In this volume, we bring together research on African derived Religions in Latin America and African American Religions in the USA. Theoretically, the concepts of hybridity and syncretism are discussed, in the introduction as well as in the papers included. The papers featured deal with Brazilian Umbanda, Cuban Santería, US African Black Hebrew Israelites, the Five Percenter movement (an offspring of the Nation of Islam), and one single person, Robert T. Browne, an activist in the Black Nationalist movement. In the religions covered – that are an outcome of the historical circumstances of the Trans-Atlantic Slave Trade – elements taken from West and Central African traditions, European Christianity, and Kardecian Spiritism blend to new forms of religious movements. This being the “fundamental” transformation of religion addressed here, some essays in the volume also look at the further transformation of those traditions in a “glocalized” world.
In response to rising awareness of environmental and climate change crises, some theologians have examined more deeply the ways in which God’s presence is revealed through the natural world. While such explorations are important and necessary, they need to be balanced by complementary reflections on God’s presence in human activities as well. Cities have posed a special problem for such reflections. Cities are commonly regarded as sources of the corruption of human beings and the natural environment alike. While the problems posed by cities cannot be denied, this one-sided view obscures the special ways in which God’s presence is also manifested in urban life. This article draws upon the work of Jane Jacobs, Bernard Lonergan, M. Shawn Copeland and Gregory Boyle to draw attention to these manifestations.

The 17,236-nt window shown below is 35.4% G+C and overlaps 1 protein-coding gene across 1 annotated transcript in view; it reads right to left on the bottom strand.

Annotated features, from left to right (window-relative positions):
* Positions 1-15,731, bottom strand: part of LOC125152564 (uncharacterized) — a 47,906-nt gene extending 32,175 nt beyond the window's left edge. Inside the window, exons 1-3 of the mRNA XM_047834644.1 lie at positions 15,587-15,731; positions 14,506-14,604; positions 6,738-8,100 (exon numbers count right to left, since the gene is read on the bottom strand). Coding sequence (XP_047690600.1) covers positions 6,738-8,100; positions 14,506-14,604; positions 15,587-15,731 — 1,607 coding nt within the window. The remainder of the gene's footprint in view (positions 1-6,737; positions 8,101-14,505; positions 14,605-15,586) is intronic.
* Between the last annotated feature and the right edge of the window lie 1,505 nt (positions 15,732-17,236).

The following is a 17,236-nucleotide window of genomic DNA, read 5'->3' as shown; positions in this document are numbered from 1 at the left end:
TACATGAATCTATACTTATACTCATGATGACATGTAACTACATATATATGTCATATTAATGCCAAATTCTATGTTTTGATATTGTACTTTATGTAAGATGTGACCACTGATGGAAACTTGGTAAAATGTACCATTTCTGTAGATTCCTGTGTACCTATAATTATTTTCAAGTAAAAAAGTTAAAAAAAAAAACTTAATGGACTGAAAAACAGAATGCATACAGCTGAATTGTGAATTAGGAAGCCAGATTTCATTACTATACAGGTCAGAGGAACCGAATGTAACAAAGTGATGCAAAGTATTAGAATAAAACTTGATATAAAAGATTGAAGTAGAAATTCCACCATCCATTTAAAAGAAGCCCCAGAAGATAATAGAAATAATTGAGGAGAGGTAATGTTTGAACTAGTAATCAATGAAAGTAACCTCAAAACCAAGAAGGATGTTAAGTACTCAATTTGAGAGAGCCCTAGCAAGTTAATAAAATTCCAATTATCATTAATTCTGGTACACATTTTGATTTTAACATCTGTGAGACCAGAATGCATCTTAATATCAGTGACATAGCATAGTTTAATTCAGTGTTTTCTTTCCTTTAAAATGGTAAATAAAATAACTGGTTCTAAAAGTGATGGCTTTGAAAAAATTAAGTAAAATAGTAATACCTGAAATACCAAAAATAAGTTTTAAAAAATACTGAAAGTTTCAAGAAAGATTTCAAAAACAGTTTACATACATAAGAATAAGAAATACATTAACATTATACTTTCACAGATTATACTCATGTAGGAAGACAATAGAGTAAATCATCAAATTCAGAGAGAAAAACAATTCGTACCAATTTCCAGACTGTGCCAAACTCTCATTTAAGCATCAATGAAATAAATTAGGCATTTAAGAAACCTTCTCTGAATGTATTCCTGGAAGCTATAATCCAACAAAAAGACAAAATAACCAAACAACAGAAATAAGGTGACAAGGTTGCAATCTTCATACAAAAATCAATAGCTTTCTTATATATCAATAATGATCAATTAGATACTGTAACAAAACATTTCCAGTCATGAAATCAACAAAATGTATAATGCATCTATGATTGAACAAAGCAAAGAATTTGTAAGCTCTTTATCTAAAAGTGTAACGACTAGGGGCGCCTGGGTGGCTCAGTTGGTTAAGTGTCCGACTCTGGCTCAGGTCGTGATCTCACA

The threat now posed by human beings to the future of life on Earth demands a genuinely global response. It would seem to require a global ethic of some kind that is more than the sum of humanity’s existing declarations of rights and freedoms, wars of intercession, and judicial systems of redress – a concrete ethic of global responsibility which normalises altruistic behaviours while at the same time greatly extending their scope. This article makes the case for such an ethic. It is underpinned by the conviction that human beings do not ‘begin and end with themselves in their knowing’ and takes the view that to see the world as meaningful and whole in its own right; to embrace wholeheartedly the idea that everything is connected; to see oneself as real only in relationship, as free only for others, and as finally responsible – before God – for one’s actions, shapes a way of being in the world that gives those who practise it the opportunity to construct a fully inclusive ethic of justice, care, and compassion for the whole creation.